Determine how the increase compares to inflation

Understand inflation.

Inflation is an increase in the prices of goods and services, so it affects your cost of living. For example, high inflation often means an increase in the cost of food, electricity and gas. People tend to buy less during periods of high inflation because those periods mean higher prices.

Look up inflation.

A number of factors determine the inflation of a currency. In the US, the Department of Labor, with the Bureau of Labor Statistics, publishes a monthly report that tracks and calculates inflation. You can find a monthly overview of US inflation rates for the past 15 years here.

Subtract the inflation rate from your pay rise percentage.

To determine the effect inflation has on your higher salary, simply subtract the rate of inflation from the percentage of your salary increase that you calculated in Part 1. For example, the average inflation rate in 2014 was 1.6%. Using the 11.1% pay rise calculated in Part 1, you would calculate the effect of inflation on the raise like this: 11.1% – 1.6% = 9.5%. This means the increase is only worth an extra 9.5% because the money is worth 1.6% less than last year when you factor in the increased prices of common goods and services. In other words, it took you an average of 1.6% more money to buy the same things in 2014 than it did in 2013.

Link the impact of inflation to purchasing power.

Purchasing power refers to the comparative cost of goods and services over time. For example, let’s say you have the $50,000 salary from Part 1. Now let’s say inflation is 0% the year of the increase, but rises to 1.6% the following year without you getting another increase get. This means you need 1.6% more to buy the same basic goods and services. 1.6% of $50,000 equals 0.016 x 50,000 = $800. Your purchasing power based on inflation has decreased by €800 compared to last year. The Bureau of Labor Statistics has an easy-to-use calculator for comparing purchasing power between years. You can find it at:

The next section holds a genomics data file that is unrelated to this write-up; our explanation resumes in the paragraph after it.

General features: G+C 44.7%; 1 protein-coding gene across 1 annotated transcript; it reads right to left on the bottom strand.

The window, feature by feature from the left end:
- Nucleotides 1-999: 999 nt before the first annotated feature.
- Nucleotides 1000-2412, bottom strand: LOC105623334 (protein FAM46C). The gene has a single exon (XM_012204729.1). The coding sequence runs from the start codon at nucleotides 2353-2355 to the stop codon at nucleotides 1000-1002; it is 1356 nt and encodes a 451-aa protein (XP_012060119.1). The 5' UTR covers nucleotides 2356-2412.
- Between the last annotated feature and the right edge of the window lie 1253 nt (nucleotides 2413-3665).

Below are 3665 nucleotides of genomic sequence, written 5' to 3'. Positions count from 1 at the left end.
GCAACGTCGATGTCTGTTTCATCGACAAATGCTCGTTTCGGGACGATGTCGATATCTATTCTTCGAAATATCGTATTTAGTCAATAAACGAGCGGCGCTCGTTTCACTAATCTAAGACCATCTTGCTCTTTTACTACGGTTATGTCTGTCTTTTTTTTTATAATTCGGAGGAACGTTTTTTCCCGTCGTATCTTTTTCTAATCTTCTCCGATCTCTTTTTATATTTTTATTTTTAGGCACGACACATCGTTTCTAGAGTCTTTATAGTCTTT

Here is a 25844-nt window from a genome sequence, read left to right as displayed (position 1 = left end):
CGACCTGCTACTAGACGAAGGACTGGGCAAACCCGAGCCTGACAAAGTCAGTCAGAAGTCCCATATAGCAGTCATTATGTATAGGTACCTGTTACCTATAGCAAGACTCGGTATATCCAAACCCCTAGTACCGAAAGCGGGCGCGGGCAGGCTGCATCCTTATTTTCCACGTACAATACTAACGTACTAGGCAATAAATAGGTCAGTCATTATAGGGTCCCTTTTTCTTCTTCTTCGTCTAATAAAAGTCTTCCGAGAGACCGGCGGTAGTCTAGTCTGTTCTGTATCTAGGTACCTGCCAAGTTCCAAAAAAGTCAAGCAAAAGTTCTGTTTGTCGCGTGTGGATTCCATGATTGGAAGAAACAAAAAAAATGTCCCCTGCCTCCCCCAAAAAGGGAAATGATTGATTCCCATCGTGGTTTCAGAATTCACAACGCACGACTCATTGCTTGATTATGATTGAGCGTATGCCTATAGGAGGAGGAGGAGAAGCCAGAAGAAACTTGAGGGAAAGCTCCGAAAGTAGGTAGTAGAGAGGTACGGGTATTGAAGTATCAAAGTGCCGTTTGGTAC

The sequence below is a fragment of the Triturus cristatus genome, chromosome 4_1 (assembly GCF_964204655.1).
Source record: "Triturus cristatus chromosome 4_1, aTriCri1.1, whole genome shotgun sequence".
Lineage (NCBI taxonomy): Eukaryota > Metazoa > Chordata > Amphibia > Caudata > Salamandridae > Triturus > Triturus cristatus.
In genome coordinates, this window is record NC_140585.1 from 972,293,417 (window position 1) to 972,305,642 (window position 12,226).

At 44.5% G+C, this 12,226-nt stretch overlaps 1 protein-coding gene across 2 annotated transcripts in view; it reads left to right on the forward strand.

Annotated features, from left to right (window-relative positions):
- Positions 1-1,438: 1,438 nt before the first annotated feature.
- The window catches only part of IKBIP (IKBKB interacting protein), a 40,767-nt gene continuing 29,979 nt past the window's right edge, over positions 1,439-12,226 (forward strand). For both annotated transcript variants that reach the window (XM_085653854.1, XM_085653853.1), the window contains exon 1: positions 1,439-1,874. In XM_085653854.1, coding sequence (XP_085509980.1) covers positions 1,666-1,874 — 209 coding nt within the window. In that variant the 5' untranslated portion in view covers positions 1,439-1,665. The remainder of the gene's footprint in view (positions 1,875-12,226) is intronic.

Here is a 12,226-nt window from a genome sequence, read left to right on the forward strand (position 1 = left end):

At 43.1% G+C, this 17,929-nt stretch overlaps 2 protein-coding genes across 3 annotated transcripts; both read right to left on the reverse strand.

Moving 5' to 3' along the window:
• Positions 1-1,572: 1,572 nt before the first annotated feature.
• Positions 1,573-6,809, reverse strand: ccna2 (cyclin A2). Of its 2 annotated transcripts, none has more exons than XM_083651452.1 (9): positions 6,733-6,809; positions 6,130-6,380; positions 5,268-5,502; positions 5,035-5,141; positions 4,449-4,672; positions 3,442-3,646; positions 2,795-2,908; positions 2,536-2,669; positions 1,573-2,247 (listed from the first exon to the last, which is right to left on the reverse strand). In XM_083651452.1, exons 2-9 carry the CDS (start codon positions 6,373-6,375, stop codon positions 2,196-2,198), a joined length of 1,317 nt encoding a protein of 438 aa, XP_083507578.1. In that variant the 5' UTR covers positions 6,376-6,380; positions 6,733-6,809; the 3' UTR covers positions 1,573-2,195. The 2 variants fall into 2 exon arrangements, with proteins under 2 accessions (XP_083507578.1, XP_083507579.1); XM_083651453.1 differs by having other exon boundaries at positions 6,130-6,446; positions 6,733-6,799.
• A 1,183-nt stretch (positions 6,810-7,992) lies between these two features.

There are several calculators online that you can use to quickly calculate a percentage increase in salary. The examples above work just as well in other currencies.


About the Author

Daniel Carter

Daniel Carter is a senior writer and editor at CouponKirin. His work has been featured by The Associated Press, USA Today, the Chicago Tribune, and Reuters. He holds a bachelor's degree in journalism from University of North Carolina at Chapel Hill. When he’s not writing about money, Carter enjoys traveling around the world.